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Lunch in Paris by Elizabeth Bard

(HarperCollins, $39.99)

To be perfectly honest, I don’t always enjoy books about single women transplanting themselves to foreign parts to follow their hearts and whip up endless gastronomic delights with exotic ingredients.

Usually, I find them annoying.

“Get a boyfriend at home and have baked beans on toast in front of the telly like the rest of us,” I will mutter under my breath as I move on to something a little more fictitious.

But Lunch in Paris came highly recommended and I’m so glad I read it, because Elizabeth Bard is not at all annoying – she’s one of us.

She’s described as a journalist, but in fact, when she first lays eyes on Gwendal, the Frenchman who steals her heart, she is just a dreamy, academic American trying to find her place in the world.

A native New Yorker with a propensity for planning and worrying, she then spends a year travelling to and from Paris every few weeks as the love affair blossoms. Eventually she moves there and marries him.

There is a great big happily ever after – of course – but what I loved about Elizabeth Bard is that she didn’t make it sound that easy – quite the contrary. She struggled with language, with socialising, with money, with her career, with Gwendal’s career, with his parents, with her parents and with the fact that French women really don’t get fat, but she’s not a French woman.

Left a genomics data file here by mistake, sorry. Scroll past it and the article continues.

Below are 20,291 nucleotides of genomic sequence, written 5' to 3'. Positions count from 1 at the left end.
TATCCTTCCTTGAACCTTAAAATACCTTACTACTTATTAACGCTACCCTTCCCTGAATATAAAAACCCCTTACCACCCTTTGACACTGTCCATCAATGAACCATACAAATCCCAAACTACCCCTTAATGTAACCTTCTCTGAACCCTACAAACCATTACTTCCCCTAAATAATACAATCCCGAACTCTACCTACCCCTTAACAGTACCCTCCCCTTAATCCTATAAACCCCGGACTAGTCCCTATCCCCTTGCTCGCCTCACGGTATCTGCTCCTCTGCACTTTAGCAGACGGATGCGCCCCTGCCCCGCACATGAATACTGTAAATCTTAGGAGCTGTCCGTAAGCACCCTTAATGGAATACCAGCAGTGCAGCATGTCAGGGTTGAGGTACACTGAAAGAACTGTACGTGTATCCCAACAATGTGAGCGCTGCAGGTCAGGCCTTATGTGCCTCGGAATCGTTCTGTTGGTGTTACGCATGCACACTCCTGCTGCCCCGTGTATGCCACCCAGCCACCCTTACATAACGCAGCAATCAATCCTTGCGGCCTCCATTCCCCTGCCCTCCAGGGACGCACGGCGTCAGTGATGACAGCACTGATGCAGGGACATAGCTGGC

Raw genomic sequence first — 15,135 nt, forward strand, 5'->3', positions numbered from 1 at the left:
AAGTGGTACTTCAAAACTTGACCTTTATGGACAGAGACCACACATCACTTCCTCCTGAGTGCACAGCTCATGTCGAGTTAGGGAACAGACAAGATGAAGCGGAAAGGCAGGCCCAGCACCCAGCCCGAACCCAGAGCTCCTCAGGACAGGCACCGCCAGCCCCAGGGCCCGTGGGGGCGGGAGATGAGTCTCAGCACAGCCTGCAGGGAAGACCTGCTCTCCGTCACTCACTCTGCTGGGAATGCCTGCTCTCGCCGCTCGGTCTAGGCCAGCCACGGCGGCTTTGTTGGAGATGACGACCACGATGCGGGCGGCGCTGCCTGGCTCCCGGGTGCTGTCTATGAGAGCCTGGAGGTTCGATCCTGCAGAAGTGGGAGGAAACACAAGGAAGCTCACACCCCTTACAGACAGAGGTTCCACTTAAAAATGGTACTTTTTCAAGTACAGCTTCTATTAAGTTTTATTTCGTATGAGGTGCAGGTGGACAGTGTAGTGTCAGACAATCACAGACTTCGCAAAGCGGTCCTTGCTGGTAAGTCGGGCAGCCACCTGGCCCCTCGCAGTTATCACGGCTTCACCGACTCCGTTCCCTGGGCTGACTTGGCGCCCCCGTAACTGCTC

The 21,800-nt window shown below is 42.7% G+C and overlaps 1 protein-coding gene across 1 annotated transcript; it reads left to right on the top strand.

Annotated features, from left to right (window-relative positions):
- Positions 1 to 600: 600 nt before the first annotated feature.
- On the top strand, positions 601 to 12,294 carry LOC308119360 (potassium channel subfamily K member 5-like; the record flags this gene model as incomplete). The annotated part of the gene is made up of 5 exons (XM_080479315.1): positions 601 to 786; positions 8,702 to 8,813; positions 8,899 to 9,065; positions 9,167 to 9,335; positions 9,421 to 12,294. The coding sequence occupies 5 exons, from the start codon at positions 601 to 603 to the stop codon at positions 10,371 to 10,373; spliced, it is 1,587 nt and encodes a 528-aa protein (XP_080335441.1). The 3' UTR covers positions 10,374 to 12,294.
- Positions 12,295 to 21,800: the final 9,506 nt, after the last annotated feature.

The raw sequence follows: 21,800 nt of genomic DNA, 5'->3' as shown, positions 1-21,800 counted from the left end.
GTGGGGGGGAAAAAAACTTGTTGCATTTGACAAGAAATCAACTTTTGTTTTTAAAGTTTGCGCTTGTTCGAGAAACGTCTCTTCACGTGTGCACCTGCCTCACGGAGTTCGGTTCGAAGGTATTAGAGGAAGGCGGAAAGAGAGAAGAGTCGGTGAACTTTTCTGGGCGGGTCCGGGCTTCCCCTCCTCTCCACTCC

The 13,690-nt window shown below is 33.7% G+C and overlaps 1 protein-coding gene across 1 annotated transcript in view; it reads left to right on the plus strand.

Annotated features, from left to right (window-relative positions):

Against this more challenging backdrop of settling into a new and sometimes incomprehensible environment is the sheer bliss of her delicious romance with Gwendal, and Elizabeth’s growing confidence in the kitchen as she slowly comes to terms with that most tantalising aspect of the French way of life – the cooking (recipes are included).

I see from her website (elizabethbard.com) that she has since moved to the country and had babies so I wonder if we can start looking forward to Lunch in Provence?

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